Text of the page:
Projects could face many types of risks in all stages of project implementation thus these risks should be identified, evaluated and carefully handled based on the knowledge available at this stage (Hessellund, 2017).

This goal can be achieved by starting the risk management process at the very beginning of a project’s life cycle to take into account the process of participation of all stakeholders in this process (Kotlarsky et al., 2020). At the initial stage of the project, the associated risks are based on uncertainties that limit decision-making on previous projects.

This uncertainty can be defined as a state for which there is no information (Desai & Kashiyani, 2015). As a result, there is an unprecedented number of large-scale projects are currently under construction or in the planning and contract award stage.

Additionally, it has been witnessed that Oman has not only opened its doors to foreign investments since the year 2007, especially in the gas and tourism sectors but also has joined both Risk management is directly associated with the performance of construction projects.

Aarthipriya et al., (2020) showed that there is the existence of impact between risk identification and risk assessment on the project success, planned budget, schedule time, and compliance with technical specifications.

Another study by Lawrence (2015) indicated a strong connection between risk management and project performance in the construction industry. He found that risk management practices at the planning stage had an effect on project performance. The research project indicated that most projects had some input from a qualified engineer and architect.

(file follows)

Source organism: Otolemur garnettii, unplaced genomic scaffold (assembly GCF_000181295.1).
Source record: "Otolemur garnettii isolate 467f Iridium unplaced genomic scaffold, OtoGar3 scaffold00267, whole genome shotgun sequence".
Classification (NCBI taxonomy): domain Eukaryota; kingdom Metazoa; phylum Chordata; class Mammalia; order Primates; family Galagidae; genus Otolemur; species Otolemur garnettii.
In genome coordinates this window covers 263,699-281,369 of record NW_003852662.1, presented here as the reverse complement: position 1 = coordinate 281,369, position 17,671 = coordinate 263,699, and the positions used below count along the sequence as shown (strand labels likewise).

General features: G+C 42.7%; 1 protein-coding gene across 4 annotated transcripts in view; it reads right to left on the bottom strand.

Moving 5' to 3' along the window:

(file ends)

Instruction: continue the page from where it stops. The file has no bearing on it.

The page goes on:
However, most respondents had not studied risk management. Adeleke et al., (2018) have investigated the impact of risk management on project performance. The objective of their study is to measure the degree of diffusion of risk management practice in Brazilian companies.

The results demonstrate that adopting risk management practices has a significant positive impact on project performance. They also show a positive impact from the presence of a risk manager on project success.

The review of previous studies revealed a strong association between risk management and the performance of construction projects. A statement that “a higher risk may lead to a higher gain” (AlAjmi & Makinde, 2018).

Minimizing the risks in projects will improve the output of projects. Risks have a significant impact on a construction project’s performance in terms of cost, time and quality (Chang et al., 2018). As the size and complexity of the projects have increased, the ability to manage risks throughout the construction process has become a central element in preventing unwanted consequences.

Moreover, risk management is recognized as an important exercise in order to achieve better performance of construction projects. Success in construction projects is indicated by its performance in the achievement of project time, cost, quality, safety and environmental sustainability objectives.

The research of Lawrence (2015) indicated that risk management practices at the planning stage had an effect on the project performance of regional and global free trade organizations.

Construction in Cameroon is relatively a very active domain, with housing, roads, bridges and all sorts of construction projects going on.